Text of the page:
First cut of the schedule for the lca2014 OpenStack miniconf

I am pleased to announce our first draft of a schedule for the linux.conf.au 2014 OpenStack miniconf:

Time Talk
10:40 – 11:00 #Welcome
(Michael Still, Rackspace Australia)
11:00 – 11:25 #An introduction to OpenStack governance
(Tristan Goode, CEO Aptira and OpenStack Foundation Board Member)
11:35 – 12:20 #The OpenStack Project and Moving to a Foundation
(Paul Holland, Hewlett-Packard Company)
This session will examine the OpenStack Project, which is focused on developing a cloud computing platform for private and public clouds. The session will include the project’s history, contribution and licensing models, the formation of the OpenStack Foundation, the changes associated with moving the project to the OpenStack Foundation, and a more general discussion about moving an open source project to a foundation.
12:20 – 13:20 Lunch
13:20 – 13:40 #Artifice: automated billing for Ceilometer
(Bruno Lago, Catalyst IT)
You have deployed OpenStack and is ready to take over the world with your awesome cloud services, but wait… “How am I going to bill my clients based on their usage?” Ceilometer gives you the usage information, but you still need to bridge it with your ERP, apply your service rates and generate the monthly bills. Comes to the rescue Artifice, an awesome tool written by Aurynn Shaw at Catalyst IT which allows you to plug Ceilometer to an ERP system (or generate simple CSV bills).
13:45 – 14:05 #OpenStack and the network: is there a better way?
(Iain Robertson, Brocade)
Brocade as a company has been active in OpenStack development, having been involved since May 2011. So far we’ve contributed code into Grizzly for both network control (Neutron) and block storage control (Cinder), specifically targeted at supporting some of Brocade’s Ethernet Fabric switches and Fibre Channel products; we’re actively working toward support for a wider range of platforms.This talk is intended to cover off what Brocade is doing a little differently in this space from a configuration perspective: specifically how we’re making sure that network configurations, once applied, work in exactly the way intended – regardless of any future changes to the network or broader OpenStack environment.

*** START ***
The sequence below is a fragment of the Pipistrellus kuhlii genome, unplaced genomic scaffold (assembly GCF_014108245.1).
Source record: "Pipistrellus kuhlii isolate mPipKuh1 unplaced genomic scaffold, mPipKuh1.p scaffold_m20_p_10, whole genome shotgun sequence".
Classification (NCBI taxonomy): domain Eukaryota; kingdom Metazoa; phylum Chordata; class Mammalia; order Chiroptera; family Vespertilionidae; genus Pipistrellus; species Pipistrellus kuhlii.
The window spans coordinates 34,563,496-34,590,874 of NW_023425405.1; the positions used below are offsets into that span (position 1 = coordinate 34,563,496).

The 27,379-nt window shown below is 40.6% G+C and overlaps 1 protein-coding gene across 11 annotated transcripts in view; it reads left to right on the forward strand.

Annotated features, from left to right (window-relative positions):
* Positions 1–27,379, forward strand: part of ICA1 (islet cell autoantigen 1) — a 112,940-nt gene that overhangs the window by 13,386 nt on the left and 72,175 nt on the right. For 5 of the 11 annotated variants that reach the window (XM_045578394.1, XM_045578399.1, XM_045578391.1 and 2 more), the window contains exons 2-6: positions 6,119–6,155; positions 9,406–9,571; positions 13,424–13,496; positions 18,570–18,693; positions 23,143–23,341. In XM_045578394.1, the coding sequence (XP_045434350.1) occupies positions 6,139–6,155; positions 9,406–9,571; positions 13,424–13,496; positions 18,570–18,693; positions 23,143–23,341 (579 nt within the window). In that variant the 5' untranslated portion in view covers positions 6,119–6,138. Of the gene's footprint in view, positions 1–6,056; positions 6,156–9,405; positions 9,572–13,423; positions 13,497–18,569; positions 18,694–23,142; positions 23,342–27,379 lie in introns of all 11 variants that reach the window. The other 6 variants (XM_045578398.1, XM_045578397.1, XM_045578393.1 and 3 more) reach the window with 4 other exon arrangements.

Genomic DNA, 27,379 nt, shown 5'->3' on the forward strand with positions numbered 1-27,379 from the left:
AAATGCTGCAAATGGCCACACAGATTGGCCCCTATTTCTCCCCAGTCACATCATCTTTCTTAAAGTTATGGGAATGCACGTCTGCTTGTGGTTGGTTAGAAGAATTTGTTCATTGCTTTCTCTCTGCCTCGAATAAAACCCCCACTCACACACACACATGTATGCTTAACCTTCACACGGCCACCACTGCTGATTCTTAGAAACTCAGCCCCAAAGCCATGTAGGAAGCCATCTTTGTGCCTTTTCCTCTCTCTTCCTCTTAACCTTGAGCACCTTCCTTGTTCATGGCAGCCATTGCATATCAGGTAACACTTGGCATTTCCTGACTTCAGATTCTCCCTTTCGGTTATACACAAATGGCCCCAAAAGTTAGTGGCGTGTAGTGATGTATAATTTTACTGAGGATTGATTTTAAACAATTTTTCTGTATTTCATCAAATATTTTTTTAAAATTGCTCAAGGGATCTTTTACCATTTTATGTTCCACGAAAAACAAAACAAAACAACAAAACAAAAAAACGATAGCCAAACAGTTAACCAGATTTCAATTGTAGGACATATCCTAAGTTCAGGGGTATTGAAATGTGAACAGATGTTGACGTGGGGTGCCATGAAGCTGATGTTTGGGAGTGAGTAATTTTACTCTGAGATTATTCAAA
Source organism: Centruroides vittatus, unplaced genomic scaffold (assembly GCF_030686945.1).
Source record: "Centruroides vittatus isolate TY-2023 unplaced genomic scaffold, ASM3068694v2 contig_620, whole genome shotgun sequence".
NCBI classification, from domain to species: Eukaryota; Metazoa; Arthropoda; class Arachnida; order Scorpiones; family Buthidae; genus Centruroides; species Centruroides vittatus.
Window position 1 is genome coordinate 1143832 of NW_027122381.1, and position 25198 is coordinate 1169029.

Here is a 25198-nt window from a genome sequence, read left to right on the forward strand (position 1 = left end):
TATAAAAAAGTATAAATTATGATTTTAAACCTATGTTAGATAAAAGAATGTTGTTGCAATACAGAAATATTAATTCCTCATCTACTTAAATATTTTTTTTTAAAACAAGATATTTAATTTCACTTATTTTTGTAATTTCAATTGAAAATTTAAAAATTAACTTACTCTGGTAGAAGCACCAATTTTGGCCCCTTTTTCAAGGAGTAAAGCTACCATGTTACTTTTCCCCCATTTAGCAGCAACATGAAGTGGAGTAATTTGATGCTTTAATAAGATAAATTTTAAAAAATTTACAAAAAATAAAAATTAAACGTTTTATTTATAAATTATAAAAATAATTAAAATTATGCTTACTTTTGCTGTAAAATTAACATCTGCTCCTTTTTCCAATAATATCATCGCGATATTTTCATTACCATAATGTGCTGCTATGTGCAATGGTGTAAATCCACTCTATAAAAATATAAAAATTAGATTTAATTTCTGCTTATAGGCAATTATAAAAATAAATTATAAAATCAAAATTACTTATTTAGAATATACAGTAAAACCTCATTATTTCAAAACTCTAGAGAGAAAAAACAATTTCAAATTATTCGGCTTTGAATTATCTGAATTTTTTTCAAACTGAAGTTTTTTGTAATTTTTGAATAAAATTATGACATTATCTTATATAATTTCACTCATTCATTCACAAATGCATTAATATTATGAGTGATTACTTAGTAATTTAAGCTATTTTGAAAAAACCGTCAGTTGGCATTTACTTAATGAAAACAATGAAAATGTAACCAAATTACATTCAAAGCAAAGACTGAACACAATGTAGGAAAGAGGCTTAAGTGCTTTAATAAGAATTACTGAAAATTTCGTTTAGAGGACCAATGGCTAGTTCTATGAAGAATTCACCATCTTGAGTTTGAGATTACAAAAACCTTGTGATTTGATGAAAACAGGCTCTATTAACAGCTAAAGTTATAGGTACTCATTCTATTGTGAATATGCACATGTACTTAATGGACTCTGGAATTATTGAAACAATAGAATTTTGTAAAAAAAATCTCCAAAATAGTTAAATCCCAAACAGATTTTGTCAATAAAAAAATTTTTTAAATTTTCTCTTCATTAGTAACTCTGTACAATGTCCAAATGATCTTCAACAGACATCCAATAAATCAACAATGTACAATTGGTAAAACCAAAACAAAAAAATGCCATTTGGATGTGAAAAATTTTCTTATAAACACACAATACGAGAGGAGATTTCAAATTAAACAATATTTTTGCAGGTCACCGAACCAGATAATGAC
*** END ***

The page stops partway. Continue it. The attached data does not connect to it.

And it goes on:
14:15 – 15:00 #Adding erasure codes to OpenStack Swift
(John Dickinson, Swiftstack)
OpenStack Swift is a great object storage system for application storage, but in some use cases the benefits of its replication model don’t outweight the cost of storing the replicated data.One way to reduce the total space used on-disk for storage is to use erasure codes. Erasure codes work by breaking the original data into chunks and storing them with some additional computed data so that the data can be recovered even if some of the chunks are unavailable. Erasure codes are not new: common implementations can be found in RAID systems and in DVD/BluRay disks.Members of the Swift community have come together to add the ability to use erasure codes to store users’ data. This talk will cover the design and implementation of this feature.

This talk will also show how the erasure code work enables very general and powerful storage policies.

15:00 – 15:40 Afternoon Tea
15:40 – 16:00 #How Did I Not Know This? Navigating OpenStack-Infra as a Developer.
(Anita Kuno, HP)
Everyday we get questions from knowledgeable and experienced OpenStack developers that don’t know that some of our help-yourself services exist, for instance ZuulTV. This is a short presentation that covers some of the services, how to find them, a bit of their history and how to get the most out of them.
16:05 – 16:25 #Diablo vs Havana: How OpenStack has matured
(Joe Gordon, HP)